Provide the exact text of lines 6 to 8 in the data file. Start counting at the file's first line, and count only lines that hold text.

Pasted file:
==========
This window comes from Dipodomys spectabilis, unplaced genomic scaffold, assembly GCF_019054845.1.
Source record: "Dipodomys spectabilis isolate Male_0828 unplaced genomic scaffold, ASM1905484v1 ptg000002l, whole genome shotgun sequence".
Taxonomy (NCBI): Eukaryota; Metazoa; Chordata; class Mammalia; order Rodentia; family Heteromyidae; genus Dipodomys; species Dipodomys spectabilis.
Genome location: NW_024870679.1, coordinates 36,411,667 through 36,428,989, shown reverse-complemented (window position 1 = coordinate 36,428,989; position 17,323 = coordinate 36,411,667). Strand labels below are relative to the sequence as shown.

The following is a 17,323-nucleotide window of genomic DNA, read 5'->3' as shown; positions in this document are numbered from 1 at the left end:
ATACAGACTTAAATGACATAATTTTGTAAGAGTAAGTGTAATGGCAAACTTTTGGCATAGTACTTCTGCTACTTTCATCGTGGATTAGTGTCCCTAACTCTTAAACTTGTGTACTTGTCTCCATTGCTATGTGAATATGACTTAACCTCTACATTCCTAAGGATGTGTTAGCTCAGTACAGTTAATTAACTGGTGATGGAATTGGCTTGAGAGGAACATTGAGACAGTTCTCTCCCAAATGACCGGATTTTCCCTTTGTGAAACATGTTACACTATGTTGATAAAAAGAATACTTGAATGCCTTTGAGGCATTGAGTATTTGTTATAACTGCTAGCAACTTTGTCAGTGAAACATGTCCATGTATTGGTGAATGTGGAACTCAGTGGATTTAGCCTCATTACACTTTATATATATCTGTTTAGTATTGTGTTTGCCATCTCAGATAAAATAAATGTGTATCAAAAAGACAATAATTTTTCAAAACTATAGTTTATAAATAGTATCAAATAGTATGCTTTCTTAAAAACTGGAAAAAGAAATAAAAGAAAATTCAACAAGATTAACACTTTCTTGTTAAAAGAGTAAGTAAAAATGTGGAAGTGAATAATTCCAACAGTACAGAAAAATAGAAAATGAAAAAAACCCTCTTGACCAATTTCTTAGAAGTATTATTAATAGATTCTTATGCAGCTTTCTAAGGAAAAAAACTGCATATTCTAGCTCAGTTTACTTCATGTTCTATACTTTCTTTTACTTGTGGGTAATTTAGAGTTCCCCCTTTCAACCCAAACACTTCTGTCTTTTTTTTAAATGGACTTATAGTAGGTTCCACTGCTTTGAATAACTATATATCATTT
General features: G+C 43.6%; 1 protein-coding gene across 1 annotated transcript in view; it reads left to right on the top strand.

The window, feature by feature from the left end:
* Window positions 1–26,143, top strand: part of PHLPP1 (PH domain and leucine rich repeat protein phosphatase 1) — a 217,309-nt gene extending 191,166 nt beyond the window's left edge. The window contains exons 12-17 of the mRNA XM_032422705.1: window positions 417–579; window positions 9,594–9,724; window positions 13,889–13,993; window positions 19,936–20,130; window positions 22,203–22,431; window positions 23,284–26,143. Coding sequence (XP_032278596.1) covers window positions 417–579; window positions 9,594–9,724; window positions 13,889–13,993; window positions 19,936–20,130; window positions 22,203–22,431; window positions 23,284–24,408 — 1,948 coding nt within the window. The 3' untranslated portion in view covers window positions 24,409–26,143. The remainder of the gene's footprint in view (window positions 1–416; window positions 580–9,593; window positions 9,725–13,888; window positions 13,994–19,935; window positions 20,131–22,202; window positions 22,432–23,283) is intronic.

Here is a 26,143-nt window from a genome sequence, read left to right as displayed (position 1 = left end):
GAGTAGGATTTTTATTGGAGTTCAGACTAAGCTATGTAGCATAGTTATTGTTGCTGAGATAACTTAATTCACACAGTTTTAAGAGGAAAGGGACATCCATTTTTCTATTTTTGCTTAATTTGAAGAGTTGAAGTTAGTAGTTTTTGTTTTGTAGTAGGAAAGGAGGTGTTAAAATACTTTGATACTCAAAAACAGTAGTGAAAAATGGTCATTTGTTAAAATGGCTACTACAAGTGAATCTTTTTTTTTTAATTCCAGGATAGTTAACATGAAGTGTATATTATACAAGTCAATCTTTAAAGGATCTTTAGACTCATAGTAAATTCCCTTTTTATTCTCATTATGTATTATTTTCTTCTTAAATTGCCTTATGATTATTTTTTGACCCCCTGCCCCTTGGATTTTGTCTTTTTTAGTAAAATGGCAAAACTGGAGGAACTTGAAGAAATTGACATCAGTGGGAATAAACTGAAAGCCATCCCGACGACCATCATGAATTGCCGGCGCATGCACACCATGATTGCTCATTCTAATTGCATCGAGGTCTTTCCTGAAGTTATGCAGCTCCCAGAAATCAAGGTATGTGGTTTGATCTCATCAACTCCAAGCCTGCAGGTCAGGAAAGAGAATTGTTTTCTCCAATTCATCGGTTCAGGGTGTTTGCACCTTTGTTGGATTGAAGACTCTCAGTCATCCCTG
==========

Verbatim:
ATACAGACTTAAATGACATAATTTTGTAAGAGTAAGTGTAATGGCAAACTTTTGGCATAGTACTTCTGCTACTTTCATCGTGGATTAGTGTCCCTAACTCTTAAACTTGTGTACTTGTCTCCATTGCTATGTGAATATGACTTAACCTCTACATTCCTAAGGATGTGTTAGCTCAGTACAGTTAATTAACTGGTGATGGAATTGGCTTGAGAGGAACATTGAGACAGTTCTCTCCCAAATGACCGGATTTTCCCTTTGTGAAACATGTTACACTATGTTGATAAAAAGAATACTTGAATGCCTTTGAGGCATTGAGTATTTGTTATAACTGCTAGCAACTTTGTCAGTGAAACATGTCCATGTATTGGTGAATGTGGAACTCAGTGGATTTAGCCTCATTACACTTTATATATATCTGTTTAGTATTGTGTTTGCCATCTCAGATAAAATAAATGTGTATCAAAAAGACAATAATTTTTCAAAACTATAGTTTATAAATAGTATCAAATAGTATGCTTTCTTAAAAACTGGAAAAAGAAATAAAAGAAAATTCAACAAGATTAACACTTTCTTGTTAAAAGAGTAAGTAAAAATGTGGAAGTGAATAATTCCAACAGTACAGAAAAATAGAAAATGAAAAAAACCCTCTTGACCAATTTCTTAGAAGTATTATTAATAGATTCTTATGCAGCTTTCTAAGGAAAAAAACTGCATATTCTAGCTCAGTTTACTTCATGTTCTATACTTTCTTTTACTTGTGGGTAATTTAGAGTTCCCCCTTTCAACCCAAACACTTCTGTCTTTTTTTTAAATGGACTTATAGTAGGTTCCACTGCTTTGAATAACTATATATCATTT
General features: G+C 43.6%; 1 protein-coding gene across 1 annotated transcript in view; it reads left to right on the top strand.

The window, feature by feature from the left end: